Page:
Even as a solo practitioner, you can inspire that same confidence when potential clients find out you have a step-by-step system for solving their health challenges. Why? Because people trust systems. When you have, for instance, a 3-step system for transforming pain, stress and discomfort into vibrant health, they relax. And why not? You come across as the healthcare expert who's got it all figured out. The best part is, you don't even need to create anything new; you already embody it your signature system. On some level, you already know the steps every one of your clients needs to take over a series of sessions to move out of the pain they're experiencing to the results they want instead. Some may move down the path faster than others. Yet essentially, they all need to go through the same steps to become pain- and stress-free. When you map out those steps, you have a system you can use as a framework to design creative new programs and products for your business.
Consider Dave Tomlinson, RMT, CST-D, a CranioSacral Therapy instructor. He loves working hands-on, yet he feels drawn to help people shift their out of their self-perceived limitations. So he's developing a signature system that uses CranioSacral therapy to transform his clients limiting beliefs. Jeannine Wiest, LMT, CST, is passionate about both CranioSacral Therapy and creative writing. So she crafted a signature system that uses the principles of light-touch techniques to help authors tap into their hidden resources so their writing flows with depth, clarity and ease. Now, in addition to her hands-on work, she facilitates group workshops at beautiful retreat centers, like California's Joshua Tree and Idyllwild Arts. So rather than offering more hands-on sessions, have some fun and design your own a signature system. Look at the arc of your favorite clients' therapeutic journey and the results they've achieved. Which steps did they need to take to get from where they were when they first came to see you to the outcomes they're enjoying now? Outline those steps and you have a body of work that can help elevate your practice to a business.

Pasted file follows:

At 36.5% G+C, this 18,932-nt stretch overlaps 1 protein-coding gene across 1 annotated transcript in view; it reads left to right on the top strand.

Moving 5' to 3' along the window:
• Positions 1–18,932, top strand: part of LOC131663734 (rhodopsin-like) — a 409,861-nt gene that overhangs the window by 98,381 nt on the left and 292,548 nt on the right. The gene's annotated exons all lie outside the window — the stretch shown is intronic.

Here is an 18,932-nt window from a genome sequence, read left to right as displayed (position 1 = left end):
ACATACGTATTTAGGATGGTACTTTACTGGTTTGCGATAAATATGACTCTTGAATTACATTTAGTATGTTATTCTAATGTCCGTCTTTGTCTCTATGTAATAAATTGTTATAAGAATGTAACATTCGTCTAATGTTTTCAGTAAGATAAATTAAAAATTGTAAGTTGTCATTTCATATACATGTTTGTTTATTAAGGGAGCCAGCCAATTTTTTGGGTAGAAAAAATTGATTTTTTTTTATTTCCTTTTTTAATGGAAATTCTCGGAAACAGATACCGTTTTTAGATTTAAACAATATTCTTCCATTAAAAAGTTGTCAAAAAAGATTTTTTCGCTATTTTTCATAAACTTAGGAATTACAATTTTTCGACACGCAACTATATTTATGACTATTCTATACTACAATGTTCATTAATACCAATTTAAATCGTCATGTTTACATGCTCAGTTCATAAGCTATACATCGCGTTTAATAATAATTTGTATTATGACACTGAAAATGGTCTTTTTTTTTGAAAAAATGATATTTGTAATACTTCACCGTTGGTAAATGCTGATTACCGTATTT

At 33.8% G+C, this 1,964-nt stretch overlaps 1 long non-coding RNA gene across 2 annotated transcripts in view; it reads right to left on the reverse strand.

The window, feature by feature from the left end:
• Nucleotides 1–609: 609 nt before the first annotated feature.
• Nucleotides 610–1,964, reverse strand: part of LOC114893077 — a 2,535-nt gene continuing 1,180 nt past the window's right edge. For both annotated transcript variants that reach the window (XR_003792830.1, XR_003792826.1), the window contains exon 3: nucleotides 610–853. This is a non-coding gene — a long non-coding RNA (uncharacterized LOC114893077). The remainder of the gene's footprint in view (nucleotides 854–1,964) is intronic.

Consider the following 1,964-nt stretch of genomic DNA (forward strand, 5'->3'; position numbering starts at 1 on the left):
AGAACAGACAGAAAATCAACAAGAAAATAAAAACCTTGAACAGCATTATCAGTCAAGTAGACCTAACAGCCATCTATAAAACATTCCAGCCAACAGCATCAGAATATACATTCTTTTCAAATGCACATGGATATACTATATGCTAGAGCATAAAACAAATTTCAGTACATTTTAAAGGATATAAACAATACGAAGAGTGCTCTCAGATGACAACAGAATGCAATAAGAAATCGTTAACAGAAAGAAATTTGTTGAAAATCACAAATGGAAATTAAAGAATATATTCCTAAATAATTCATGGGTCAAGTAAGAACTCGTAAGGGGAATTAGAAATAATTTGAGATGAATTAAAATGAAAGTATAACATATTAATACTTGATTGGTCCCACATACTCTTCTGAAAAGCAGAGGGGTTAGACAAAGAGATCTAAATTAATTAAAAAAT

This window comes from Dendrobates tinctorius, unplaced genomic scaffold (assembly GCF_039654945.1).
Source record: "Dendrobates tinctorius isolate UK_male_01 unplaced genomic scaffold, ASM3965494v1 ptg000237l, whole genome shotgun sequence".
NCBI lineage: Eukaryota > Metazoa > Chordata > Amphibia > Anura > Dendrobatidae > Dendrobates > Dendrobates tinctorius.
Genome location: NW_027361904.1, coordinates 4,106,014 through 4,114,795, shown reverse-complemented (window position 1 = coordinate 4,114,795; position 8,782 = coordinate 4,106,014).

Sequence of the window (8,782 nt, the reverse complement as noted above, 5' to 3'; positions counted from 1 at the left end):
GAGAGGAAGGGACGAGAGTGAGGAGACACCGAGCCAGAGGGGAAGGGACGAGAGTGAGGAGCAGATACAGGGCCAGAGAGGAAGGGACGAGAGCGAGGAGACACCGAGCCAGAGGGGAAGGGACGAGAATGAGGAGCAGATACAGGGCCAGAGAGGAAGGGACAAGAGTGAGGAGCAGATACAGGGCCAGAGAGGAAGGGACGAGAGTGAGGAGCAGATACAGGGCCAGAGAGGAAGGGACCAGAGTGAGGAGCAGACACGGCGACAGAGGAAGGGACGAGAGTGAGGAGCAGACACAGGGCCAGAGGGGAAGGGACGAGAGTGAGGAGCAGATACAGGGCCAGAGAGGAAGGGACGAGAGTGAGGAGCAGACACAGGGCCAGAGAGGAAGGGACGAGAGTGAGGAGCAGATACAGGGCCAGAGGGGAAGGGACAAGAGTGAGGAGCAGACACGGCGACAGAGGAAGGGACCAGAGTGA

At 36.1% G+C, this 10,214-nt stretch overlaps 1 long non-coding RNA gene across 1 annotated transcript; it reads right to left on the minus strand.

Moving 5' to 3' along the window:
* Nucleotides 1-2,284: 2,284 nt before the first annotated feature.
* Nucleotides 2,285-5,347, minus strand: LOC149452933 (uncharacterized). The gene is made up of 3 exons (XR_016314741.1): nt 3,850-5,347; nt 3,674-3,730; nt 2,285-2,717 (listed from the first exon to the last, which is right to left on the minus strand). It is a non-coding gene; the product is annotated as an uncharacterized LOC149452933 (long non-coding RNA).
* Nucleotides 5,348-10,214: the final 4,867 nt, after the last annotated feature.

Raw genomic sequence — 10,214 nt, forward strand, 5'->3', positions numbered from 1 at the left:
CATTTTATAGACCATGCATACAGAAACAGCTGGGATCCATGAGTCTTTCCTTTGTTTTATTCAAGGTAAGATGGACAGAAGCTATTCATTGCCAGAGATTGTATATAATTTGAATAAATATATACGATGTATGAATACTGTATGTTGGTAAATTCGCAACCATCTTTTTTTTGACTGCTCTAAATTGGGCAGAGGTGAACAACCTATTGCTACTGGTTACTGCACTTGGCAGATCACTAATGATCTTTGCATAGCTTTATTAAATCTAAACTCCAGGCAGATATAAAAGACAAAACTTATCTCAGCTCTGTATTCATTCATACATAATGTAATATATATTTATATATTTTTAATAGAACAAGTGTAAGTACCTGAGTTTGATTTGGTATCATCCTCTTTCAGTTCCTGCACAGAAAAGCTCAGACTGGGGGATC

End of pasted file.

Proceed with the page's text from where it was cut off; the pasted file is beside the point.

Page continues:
Key #3: Create a Variety of Programs, Products and Price Points
There's a big misconception in the cranial world that prevents all too many big-hearted therapists from making a generous living. That is, because CranioSacral Therapy uses such a light touch, you can easily work on five, six, even seven clients in a day. The reality? Cranial work is often an end-of-the-line modality for people who've been in serious pain, stress and dysfunction for years. One day you might be working on an adult with head, neck and back pain that's gone in a session or two. But other days it may be a little boy lost in autism. Or a teenage athlete sidelined by migraines. Or a woman whose body is wracked with fibromyalgia. Or a man who woke up one morning to find his face half paralyzed with Bell's palsy.
These cases can be intense. Doing too many in a day can eventually lead to exhaustion and burn-out. So rather than stretch yourself too thin trying to squeeze in more sessions, follow a sustainable business model that can take you where you want to be in five years, not just five months.
One simple way is to divide the steps of your signature system into a series of programs based on outcomes and results. Amy Lewis used her signature system to create 6-week and 6-month programs tailored to women struggling with one of four specific conditions:
"I was tired of going session to session with clients rather than offering them something that represented a deeper commitment to their health," Amy said. And because each program is oriented to specific pain points and results, she's attracting new clients who appreciate her work and who stay with her a lot longer. They're investing in themselves through Amy's business in much healthier ways.
Like Amy, you too can create programs and products in a variety of formats and price points that more people can access, such as:
You are now able to tap into the value of leverage by serving more people in less time with less effort. Sound good to you? Then embrace these three essential keys and become a holistic business owner. When you uplevel your identity, design your signature system, and offer signature programs and products, you multiply your impact and your income. Then imagine who you get to be.
Click here for more information about Sharon Desjarlais, CC.